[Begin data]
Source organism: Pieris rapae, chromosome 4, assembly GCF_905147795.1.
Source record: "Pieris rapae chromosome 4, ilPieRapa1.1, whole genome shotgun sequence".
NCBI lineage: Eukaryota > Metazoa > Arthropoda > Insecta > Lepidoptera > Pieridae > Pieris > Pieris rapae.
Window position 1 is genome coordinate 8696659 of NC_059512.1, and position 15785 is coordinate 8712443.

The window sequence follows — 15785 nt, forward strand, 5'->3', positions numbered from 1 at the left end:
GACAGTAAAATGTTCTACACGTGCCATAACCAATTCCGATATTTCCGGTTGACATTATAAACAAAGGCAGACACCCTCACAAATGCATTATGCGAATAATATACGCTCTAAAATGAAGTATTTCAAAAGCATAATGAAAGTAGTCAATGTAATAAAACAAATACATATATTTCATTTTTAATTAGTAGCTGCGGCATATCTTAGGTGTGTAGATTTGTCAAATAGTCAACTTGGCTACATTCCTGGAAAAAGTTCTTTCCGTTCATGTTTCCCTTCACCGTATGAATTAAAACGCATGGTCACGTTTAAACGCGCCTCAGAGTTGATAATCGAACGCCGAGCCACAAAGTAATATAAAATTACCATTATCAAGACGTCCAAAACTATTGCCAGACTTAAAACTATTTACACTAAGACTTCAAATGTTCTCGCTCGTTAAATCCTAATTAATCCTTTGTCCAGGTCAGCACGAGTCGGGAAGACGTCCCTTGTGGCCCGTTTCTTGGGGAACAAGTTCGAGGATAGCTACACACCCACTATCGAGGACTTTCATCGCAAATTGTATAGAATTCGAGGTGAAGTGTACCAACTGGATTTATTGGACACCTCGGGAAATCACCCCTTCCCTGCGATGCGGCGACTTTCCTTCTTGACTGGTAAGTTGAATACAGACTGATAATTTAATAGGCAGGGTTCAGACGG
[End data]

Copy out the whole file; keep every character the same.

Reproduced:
Source organism: Pieris rapae, chromosome 4, assembly GCF_905147795.1.
Source record: "Pieris rapae chromosome 4, ilPieRapa1.1, whole genome shotgun sequence".
NCBI lineage: Eukaryota > Metazoa > Arthropoda > Insecta > Lepidoptera > Pieridae > Pieris > Pieris rapae.
Window position 1 is genome coordinate 8696659 of NC_059512.1, and position 15785 is coordinate 8712443.

The window sequence follows — 15785 nt, forward strand, 5'->3', positions numbered from 1 at the left end:
GACAGTAAAATGTTCTACACGTGCCATAACCAATTCCGATATTTCCGGTTGACATTATAAACAAAGGCAGACACCCTCACAAATGCATTATGCGAATAATATACGCTCTAAAATGAAGTATTTCAAAAGCATAATGAAAGTAGTCAATGTAATAAAACAAATACATATATTTCATTTTTAATTAGTAGCTGCGGCATATCTTAGGTGTGTAGATTTGTCAAATAGTCAACTTGGCTACATTCCTGGAAAAAGTTCTTTCCGTTCATGTTTCCCTTCACCGTATGAATTAAAACGCATGGTCACGTTTAAACGCGCCTCAGAGTTGATAATCGAACGCCGAGCCACAAAGTAATATAAAATTACCATTATCAAGACGTCCAAAACTATTGCCAGACTTAAAACTATTTACACTAAGACTTCAAATGTTCTCGCTCGTTAAATCCTAATTAATCCTTTGTCCAGGTCAGCACGAGTCGGGAAGACGTCCCTTGTGGCCCGTTTCTTGGGGAACAAGTTCGAGGATAGCTACACACCCACTATCGAGGACTTTCATCGCAAATTGTATAGAATTCGAGGTGAAGTGTACCAACTGGATTTATTGGACACCTCGGGAAATCACCCCTTCCCTGCGATGCGGCGACTTTCCTTCTTGACTGGTAAGTTGAATACAGACTGATAATTTAATAGGCAGGGTTCAGACGG